SANTIAGO (Reuters) - Secretary of State Condoleezza Rice said on Friday Russia had shown some interest in U.S. ideas on cooperating on plans to build a missile shield in Europe but remained fundamentally opposed to the system.
Rice and Defense Secretary Robert Gates go to Moscow next week for talks with their Russian counterparts on the U.S. plan to put a radar installation in the Czech Republic and missile interceptors in Poland as part of the defensive shield.
Washington argues that the system is designed to protect against attacks from what it calls “rogue” states, including Iran and North Korea. Moscow is less convinced of the threat from those countries and fears that the shield may be directed at Russia - a view Rice earlier dismissed as “ludicrous.”
“In private, we’ve had good discussions with the Russians. I wouldn’t go so far as to say that their opposition has diminished,” Rice told reporters as she flew to Santiago, the second and final stop on a two-day trip to Brazil and Chile.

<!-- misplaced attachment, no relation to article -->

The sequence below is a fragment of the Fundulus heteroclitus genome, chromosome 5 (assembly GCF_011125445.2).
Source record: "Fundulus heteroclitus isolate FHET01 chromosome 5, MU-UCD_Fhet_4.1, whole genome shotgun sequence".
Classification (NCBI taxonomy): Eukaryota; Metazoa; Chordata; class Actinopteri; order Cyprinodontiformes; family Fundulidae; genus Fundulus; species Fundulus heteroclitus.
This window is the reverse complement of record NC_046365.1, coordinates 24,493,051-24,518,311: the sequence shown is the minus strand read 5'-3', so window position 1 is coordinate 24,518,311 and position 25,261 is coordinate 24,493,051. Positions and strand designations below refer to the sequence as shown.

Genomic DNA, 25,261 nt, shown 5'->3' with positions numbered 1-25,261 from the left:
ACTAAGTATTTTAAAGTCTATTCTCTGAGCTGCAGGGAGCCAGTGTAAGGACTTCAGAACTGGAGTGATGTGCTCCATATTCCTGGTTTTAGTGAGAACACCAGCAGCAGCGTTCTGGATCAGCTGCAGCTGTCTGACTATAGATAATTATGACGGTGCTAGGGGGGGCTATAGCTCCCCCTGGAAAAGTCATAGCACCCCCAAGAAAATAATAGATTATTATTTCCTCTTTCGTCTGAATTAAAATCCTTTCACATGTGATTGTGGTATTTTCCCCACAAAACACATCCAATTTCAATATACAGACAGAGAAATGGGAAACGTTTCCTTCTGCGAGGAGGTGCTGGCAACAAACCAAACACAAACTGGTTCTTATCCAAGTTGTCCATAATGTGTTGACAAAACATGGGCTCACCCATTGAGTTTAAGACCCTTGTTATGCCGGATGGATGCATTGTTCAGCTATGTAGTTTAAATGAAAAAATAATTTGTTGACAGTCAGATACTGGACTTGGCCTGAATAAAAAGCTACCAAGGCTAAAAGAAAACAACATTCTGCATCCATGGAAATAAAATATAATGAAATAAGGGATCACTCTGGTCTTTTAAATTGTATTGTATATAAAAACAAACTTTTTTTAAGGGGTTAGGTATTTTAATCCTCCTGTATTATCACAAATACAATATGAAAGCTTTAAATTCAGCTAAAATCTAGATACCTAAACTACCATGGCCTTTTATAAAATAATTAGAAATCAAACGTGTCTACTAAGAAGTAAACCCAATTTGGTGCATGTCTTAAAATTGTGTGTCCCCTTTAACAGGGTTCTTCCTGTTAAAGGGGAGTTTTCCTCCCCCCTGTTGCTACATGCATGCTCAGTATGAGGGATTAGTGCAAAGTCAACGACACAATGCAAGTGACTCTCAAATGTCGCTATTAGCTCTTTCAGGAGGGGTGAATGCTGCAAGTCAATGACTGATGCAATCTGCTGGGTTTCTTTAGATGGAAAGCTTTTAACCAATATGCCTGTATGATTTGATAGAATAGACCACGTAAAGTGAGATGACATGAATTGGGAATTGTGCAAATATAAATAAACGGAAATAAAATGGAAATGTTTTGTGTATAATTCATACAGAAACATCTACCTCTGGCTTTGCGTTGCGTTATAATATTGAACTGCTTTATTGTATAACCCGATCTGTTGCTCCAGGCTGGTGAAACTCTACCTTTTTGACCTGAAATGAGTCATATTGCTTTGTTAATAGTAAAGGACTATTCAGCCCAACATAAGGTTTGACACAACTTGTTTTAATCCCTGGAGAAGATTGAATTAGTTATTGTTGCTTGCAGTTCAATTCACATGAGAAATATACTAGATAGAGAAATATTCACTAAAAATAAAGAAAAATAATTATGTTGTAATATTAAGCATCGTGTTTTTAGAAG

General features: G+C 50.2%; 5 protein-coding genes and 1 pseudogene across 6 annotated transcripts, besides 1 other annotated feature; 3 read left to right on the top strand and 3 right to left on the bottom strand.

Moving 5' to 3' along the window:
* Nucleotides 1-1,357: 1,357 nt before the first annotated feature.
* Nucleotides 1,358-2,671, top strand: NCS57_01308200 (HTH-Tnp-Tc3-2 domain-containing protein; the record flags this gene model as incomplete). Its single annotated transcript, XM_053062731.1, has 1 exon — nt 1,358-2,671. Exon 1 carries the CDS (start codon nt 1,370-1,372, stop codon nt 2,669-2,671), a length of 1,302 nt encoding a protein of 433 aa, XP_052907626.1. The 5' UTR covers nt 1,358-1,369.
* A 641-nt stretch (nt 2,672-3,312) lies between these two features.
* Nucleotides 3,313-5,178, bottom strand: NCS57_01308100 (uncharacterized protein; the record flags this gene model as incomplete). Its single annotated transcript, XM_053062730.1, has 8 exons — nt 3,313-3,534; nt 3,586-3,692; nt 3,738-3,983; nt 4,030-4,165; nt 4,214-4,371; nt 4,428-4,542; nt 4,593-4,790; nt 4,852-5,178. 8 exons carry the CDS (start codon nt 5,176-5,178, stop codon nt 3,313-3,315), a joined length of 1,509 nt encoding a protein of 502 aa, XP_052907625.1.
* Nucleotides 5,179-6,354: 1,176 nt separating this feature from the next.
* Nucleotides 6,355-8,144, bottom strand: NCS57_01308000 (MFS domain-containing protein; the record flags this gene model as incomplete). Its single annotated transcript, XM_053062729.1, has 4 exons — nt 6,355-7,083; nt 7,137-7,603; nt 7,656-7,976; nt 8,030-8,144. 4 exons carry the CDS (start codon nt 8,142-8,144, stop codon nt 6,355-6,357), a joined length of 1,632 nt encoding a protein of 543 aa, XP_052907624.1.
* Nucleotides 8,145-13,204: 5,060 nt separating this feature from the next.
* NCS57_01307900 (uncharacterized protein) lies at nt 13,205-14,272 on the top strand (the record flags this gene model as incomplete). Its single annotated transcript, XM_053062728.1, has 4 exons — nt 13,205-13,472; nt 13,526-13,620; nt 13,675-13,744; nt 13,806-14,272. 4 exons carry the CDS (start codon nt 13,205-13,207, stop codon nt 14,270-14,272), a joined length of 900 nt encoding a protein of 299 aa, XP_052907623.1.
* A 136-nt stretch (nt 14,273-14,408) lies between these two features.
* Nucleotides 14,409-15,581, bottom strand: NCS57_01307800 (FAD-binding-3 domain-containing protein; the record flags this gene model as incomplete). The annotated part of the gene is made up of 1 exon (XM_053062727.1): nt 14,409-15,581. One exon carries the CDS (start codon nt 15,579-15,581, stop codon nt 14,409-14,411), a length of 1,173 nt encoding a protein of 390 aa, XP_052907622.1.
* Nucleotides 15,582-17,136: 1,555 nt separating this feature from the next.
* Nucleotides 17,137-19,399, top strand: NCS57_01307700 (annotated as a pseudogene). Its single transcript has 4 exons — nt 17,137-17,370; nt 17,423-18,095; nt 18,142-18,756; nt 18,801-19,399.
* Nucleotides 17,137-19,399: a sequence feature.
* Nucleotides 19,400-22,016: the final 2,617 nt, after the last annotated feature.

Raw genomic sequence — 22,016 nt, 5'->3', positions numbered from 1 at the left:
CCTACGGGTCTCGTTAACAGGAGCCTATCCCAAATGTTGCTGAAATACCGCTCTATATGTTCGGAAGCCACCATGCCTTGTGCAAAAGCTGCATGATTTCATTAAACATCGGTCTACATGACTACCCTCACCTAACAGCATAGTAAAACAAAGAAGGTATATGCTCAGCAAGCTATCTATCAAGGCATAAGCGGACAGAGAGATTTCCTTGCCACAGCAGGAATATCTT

Rice and Gates went to Moscow in October to propose ways for the two countries to cooperate on the shield. The issue has since been discussed by lower-level officials and by U.S. President George W. Bush and Russian President Vladimir Putin.
“They have shown some interest in the proposals, and so we will go and develop them further,” Rice said.
Rice said that she hoped to see Russian President-elect Dmitry Medvedev during her trip to Moscow.
“I’d be interested in hearing how he thinks about not just the future of U.S.-Russian issues but -- because he’s been very involved in domestic affairs in Russia -- how he sees the evolution of domestic politics and economics,” she said.
The United States has criticized what it says is an erosion of civil liberties, press freedoms and democratic norms under Putin, who has said he plans to serve as prime minister under his chosen successor Medvedev.
Asked if Medvedev would be more committed to such freedoms than Putin, Rice said: “Well, the proof will be in the pudding.”
She noted Medvedev had said he wanted to see greater openness in Russia. “I hope that’s true,” she said.
Reporting by Arshad Mohammed; Editing by David Storey